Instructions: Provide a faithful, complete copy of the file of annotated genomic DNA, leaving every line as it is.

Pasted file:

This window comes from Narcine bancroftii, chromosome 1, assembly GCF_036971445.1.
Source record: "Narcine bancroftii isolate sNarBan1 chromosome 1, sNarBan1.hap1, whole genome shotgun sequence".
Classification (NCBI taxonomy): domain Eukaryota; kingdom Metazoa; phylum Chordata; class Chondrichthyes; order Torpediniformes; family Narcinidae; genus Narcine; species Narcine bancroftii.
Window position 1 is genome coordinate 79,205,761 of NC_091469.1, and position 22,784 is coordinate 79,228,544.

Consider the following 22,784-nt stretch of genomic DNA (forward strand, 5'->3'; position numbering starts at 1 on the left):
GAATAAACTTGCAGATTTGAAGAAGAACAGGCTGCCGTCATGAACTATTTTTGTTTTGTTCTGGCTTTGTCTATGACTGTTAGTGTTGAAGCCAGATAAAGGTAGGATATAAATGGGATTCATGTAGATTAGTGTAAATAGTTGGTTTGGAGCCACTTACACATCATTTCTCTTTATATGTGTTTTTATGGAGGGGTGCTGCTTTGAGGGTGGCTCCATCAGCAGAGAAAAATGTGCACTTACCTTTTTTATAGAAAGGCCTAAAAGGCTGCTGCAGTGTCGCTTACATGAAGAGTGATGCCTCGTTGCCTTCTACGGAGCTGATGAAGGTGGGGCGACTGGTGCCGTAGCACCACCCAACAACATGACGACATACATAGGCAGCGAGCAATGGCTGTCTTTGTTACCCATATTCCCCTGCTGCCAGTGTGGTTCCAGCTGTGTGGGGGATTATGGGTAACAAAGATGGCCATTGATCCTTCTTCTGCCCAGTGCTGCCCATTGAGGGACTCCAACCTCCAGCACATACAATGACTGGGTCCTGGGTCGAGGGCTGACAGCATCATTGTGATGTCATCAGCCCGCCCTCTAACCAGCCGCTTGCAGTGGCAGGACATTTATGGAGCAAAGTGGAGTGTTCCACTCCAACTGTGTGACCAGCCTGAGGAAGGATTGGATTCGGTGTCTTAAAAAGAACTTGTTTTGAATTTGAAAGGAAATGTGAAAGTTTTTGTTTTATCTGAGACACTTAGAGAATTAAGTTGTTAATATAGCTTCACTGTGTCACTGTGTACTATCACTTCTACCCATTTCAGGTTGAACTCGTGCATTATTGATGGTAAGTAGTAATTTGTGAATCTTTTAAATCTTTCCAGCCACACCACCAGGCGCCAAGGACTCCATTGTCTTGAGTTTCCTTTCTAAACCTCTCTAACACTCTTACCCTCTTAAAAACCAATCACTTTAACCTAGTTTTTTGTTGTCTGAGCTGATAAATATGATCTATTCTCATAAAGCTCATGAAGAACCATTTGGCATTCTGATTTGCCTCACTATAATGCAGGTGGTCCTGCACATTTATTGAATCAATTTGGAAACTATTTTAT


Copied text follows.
This window comes from Narcine bancroftii, chromosome 1, assembly GCF_036971445.1.
Source record: "Narcine bancroftii isolate sNarBan1 chromosome 1, sNarBan1.hap1, whole genome shotgun sequence".
Classification (NCBI taxonomy): domain Eukaryota; kingdom Metazoa; phylum Chordata; class Chondrichthyes; order Torpediniformes; family Narcinidae; genus Narcine; species Narcine bancroftii.
Window position 1 is genome coordinate 79,205,761 of NC_091469.1, and position 22,784 is coordinate 79,228,544.

Consider the following 22,784-nt stretch of genomic DNA (forward strand, 5'->3'; position numbering starts at 1 on the left):
GAATAAACTTGCAGATTTGAAGAAGAACAGGCTGCCGTCATGAACTATTTTTGTTTTGTTCTGGCTTTGTCTATGACTGTTAGTGTTGAAGCCAGATAAAGGTAGGATATAAATGGGATTCATGTAGATTAGTGTAAATAGTTGGTTTGGAGCCACTTACACATCATTTCTCTTTATATGTGTTTTTATGGAGGGGTGCTGCTTTGAGGGTGGCTCCATCAGCAGAGAAAAATGTGCACTTACCTTTTTTATAGAAAGGCCTAAAAGGCTGCTGCAGTGTCGCTTACATGAAGAGTGATGCCTCGTTGCCTTCTACGGAGCTGATGAAGGTGGGGCGACTGGTGCCGTAGCACCACCCAACAACATGACGACATACATAGGCAGCGAGCAATGGCTGTCTTTGTTACCCATATTCCCCTGCTGCCAGTGTGGTTCCAGCTGTGTGGGGGATTATGGGTAACAAAGATGGCCATTGATCCTTCTTCTGCCCAGTGCTGCCCATTGAGGGACTCCAACCTCCAGCACATACAATGACTGGGTCCTGGGTCGAGGGCTGACAGCATCATTGTGATGTCATCAGCCCGCCCTCTAACCAGCCGCTTGCAGTGGCAGGACATTTATGGAGCAAAGTGGAGTGTTCCACTCCAACTGTGTGACCAGCCTGAGGAAGGATTGGATTCGGTGTCTTAAAAAGAACTTGTTTTGAATTTGAAAGGAAATGTGAAAGTTTTTGTTTTATCTGAGACACTTAGAGAATTAAGTTGTTAATATAGCTTCACTGTGTCACTGTGTACTATCACTTCTACCCATTTCAGGTTGAACTCGTGCATTATTGATGGTAAGTAGTAATTTGTGAATCTTTTAAATCTTTCCAGCCACACCACCAGGCGCCAAGGACTCCATTGTCTTGAGTTTCCTTTCTAAACCTCTCTAACACTCTTACCCTCTTAAAAACCAATCACTTTAACCTAGTTTTTTGTTGTCTGAGCTGATAAATATGATCTATTCTCATAAAGCTCATGAAGAACCATTTGGCATTCTGATTTGCCTCACTATAATGCAGGTGGTCCTGCACATTTATTGAATCAATTTGGAAACTATTTTAT